Netherlands Institute for Neuroscience

Netherlands Institute for Neuroscience
Motto Master the Mind
Formation 2005
Type Research Institute
Purpose Fundamental Neuroscience Research
Headquarters Amsterdam, The Netherlands
  • Meibergdreef 47, 1105BA Amsterdam
Official language
English and Dutch
Parent organization

The Netherlands Institute for Neuroscience (NIN) is a basic research institute of the Royal Netherlands Academy of Arts and Sciences (KNAW) that carries out neuroscience research with special emphasis on the brain and visual system. Although the institute's focus is on understanding the fundamental mechanisms underlying brain function, its research spans the development, plasticity and ageing of the brain and is often linked to clinical research questions. The research program is carried out in 18 research groups. In addition, the NIN includes the Netherlands Brain Bank.


The Netherlands Institute for Neuroscience (NIN) came into being on 1 July 2005 as the merger of the Netherlands Institute for Brain Research (NIBR) and the Netherlands Ophthalmic Research Institute (NORI). The NIBR dates back to the beginning of the 20th century. A meeting of the International Association of Academies held in Paris in 1901 led in 1904 to the formation of the International Academic Committee for Brain Research, and the foundation of several institutes for brain research in Europe, including in 1908, the “Netherlands Central Institute for Brain Research”.[1] Under director Prof C. U. Ariëns Kappers (director 1909–1946) [2] and his successors the institute acquired an international reputation as a centre of excellent brain research. Originally oriented to comparative neuroanatomy the institute later became a multidisciplinary centre with outstanding research facilities

The NORI was founded in 1972 as an inter-university institute to perform basic research. The ophthalmogenetic database founded by Prof J.W. Delleman and the systematic functional analysis of the visual system initiated by Prof H. Spekreijse made the institute an internationally recognized centre in vision research. In the late nineties the research objective focused increasingly on the functioning of the visual system and its relation to the brain.

Research Groups and Organization

The institute is led by a board of directors composed of the a scientific director, Pieter R. Roelfsema, a vice director, Chris I. de Zeeuw, and a managing director, Ronald van der Neut. This board oversees the activities of the 18 research groups led by scientists of international renown: Julie Bakker,[3] Damiaan Denys,[4] Chris De Zeeuw,[5] Rainer Goebel,[5] Alexander Heimel,[6] Inge Huitinga,[7] Andries Kalsbeek,[8] Maarten Kamermans,[9] Helmut Kessels,[10] Christian Keysers,[11] Maarten Kole,[12] Christiaan Levelt,[13] Christian Lohmann,[14] Pieter Roelfsema,[15] Dick Swaab,[16] Ysbrand Van der Werf,[17] Eus Van Someren,[18] Joost Verhaagen,[19]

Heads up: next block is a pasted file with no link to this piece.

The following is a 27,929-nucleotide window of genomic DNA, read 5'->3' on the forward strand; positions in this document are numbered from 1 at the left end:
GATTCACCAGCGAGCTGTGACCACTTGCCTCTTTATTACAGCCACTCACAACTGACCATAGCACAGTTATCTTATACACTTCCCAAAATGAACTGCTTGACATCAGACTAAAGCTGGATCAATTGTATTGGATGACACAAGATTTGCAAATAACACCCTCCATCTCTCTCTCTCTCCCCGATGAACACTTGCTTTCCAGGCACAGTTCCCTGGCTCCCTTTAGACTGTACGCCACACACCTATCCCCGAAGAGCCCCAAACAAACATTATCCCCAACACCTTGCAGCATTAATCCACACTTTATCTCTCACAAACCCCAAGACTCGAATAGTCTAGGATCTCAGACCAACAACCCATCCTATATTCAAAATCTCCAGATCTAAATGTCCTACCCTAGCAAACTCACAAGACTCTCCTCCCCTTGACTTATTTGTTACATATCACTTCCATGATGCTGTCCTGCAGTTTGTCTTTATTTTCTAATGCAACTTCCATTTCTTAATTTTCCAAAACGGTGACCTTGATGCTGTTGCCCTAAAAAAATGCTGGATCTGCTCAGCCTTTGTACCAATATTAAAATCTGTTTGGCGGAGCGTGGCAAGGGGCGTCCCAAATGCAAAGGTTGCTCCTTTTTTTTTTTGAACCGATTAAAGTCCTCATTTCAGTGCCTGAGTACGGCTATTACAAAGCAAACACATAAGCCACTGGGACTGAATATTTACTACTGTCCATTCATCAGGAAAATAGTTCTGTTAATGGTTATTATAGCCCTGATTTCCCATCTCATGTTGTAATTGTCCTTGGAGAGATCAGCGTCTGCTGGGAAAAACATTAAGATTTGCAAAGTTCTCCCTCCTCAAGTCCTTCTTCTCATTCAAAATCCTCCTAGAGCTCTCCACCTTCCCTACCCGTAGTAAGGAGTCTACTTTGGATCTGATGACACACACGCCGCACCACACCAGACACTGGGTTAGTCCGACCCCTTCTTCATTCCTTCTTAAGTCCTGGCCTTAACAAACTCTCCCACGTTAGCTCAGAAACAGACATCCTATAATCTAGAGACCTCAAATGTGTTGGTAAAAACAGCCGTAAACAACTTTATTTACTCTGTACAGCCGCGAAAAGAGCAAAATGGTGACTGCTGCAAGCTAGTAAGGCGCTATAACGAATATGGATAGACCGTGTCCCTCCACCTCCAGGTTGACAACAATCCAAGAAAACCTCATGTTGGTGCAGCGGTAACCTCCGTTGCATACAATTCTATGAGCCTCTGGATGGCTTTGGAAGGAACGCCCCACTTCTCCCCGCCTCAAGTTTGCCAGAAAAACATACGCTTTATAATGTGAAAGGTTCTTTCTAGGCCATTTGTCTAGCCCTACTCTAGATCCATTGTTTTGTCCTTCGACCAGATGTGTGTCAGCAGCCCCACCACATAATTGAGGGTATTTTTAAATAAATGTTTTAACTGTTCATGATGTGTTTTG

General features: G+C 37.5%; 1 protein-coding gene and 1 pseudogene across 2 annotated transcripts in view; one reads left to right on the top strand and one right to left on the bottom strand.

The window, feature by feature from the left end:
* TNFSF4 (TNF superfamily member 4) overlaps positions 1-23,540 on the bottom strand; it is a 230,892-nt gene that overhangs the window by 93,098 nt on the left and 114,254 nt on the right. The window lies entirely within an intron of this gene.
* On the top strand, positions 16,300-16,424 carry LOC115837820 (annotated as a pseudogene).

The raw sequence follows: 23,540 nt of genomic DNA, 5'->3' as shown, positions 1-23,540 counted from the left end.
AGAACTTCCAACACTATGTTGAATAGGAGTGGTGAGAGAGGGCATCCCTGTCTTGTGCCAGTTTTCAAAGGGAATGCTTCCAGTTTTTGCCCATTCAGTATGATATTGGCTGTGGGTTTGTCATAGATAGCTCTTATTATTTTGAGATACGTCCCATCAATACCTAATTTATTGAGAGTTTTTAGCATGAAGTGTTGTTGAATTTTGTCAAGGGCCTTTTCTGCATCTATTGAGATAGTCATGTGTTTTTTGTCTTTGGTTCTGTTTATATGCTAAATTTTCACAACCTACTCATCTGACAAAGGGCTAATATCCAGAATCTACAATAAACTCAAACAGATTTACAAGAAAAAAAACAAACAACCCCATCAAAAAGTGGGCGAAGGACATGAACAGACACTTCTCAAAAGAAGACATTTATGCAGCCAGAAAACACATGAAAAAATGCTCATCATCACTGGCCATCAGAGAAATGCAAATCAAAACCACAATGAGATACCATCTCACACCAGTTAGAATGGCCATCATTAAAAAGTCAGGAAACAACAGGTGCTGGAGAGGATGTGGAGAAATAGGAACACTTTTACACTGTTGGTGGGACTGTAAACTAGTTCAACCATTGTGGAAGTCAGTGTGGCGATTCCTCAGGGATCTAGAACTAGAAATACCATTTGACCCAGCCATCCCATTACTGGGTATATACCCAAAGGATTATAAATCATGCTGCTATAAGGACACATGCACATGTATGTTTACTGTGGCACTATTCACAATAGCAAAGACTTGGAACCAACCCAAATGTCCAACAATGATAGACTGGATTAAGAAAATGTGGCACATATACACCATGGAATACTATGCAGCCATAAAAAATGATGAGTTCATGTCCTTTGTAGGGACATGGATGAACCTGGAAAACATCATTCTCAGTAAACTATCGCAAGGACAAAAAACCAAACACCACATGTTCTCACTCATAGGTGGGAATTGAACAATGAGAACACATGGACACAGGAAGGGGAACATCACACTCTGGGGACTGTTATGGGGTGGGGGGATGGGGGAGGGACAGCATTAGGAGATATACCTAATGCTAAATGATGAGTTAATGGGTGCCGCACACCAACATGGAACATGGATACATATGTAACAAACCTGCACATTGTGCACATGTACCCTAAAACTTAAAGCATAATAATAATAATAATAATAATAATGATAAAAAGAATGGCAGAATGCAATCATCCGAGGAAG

Grants and Prizes

Many of the institute's scientists are recipients of prestigious grants, awards and distinctions, including European Research Council laureates, VIDI/VICI grant holders. Several of its principal investigators are members of national and international academies: Chris de Zeeuw and Rainer Goebel are members of KNAW, Ysbrand van der Werf of the Young Academy of the KNAW and Christian Keysers is a member of the Young Academy of Europe.

Research Infrastructure

One of the strong points of the NIN is its research infrastructure. The institute host several two-photon excitation microscopy setups to perform in vivo brain imaging at the cellular and sub-cellular level, high density EEG labs, multi-electrode recording systems. The institute also hosts a large mechanical workshop, which provides technical support to its research staff and helps co-develop new research tools. Additionally, the NIN is an important stakeholder in the state of the art Magnetic resonance imaging Spinoza centre[20] hosting 3T and 7T MRI systems for human neuroscience, which is situated in the same premises.


  1. "The Central Institute for Brain Research in Amsterdam and its Directors", Journal of the History of the Neurosciences, 23:109–119, 2014
  2. "Walking a Fine Scientific Line: The Extraordinary Deeds of Dutch Neuroscientist C. U. Ariëns Kappers Before and During World War II", Journal of the History of the Neurosciences, 1–24, 2014
  3. "Bakker Group". Retrieved 2014-08-06.
  4. "Denys group". Retrieved 2014-08-06.
  5. 1 2 "De Zeeuw Group". Retrieved 2014-08-06.
  6. "Nederlands Herseninstituut > Research Groups > Heimel Group". Retrieved 2014-08-06.
  7. "Huitinga Group". Retrieved 2014-08-06.
  8. "Kalsbeek Group". Retrieved 2014-08-06.
  9. "Kamermans Group". Retrieved 2014-08-06.
  10. "Kessels Group". Retrieved 2014-08-06.
  11. "Keysers Group". Retrieved 2014-08-06.
  12. "Kole Group". Retrieved 2014-08-06.
  13. "Levelt Group". Retrieved 2014-08-06.
  14. "Lohmann Group". Retrieved 2014-08-06.
  15. "Roelfsema Group". Retrieved 2014-08-06.
  16. "Swaab Group". Retrieved 2014-08-06.
  17. "Nederlands Herseninstituut > Research Groups > Van der Werf Group". Retrieved 2014-08-06.
  18. "S&C, Home". Retrieved 2014-08-06.
  19. "Verhaagen Group". Retrieved 2014-08-06.
  20. "The Spinoza Centre for Neuroimaging"
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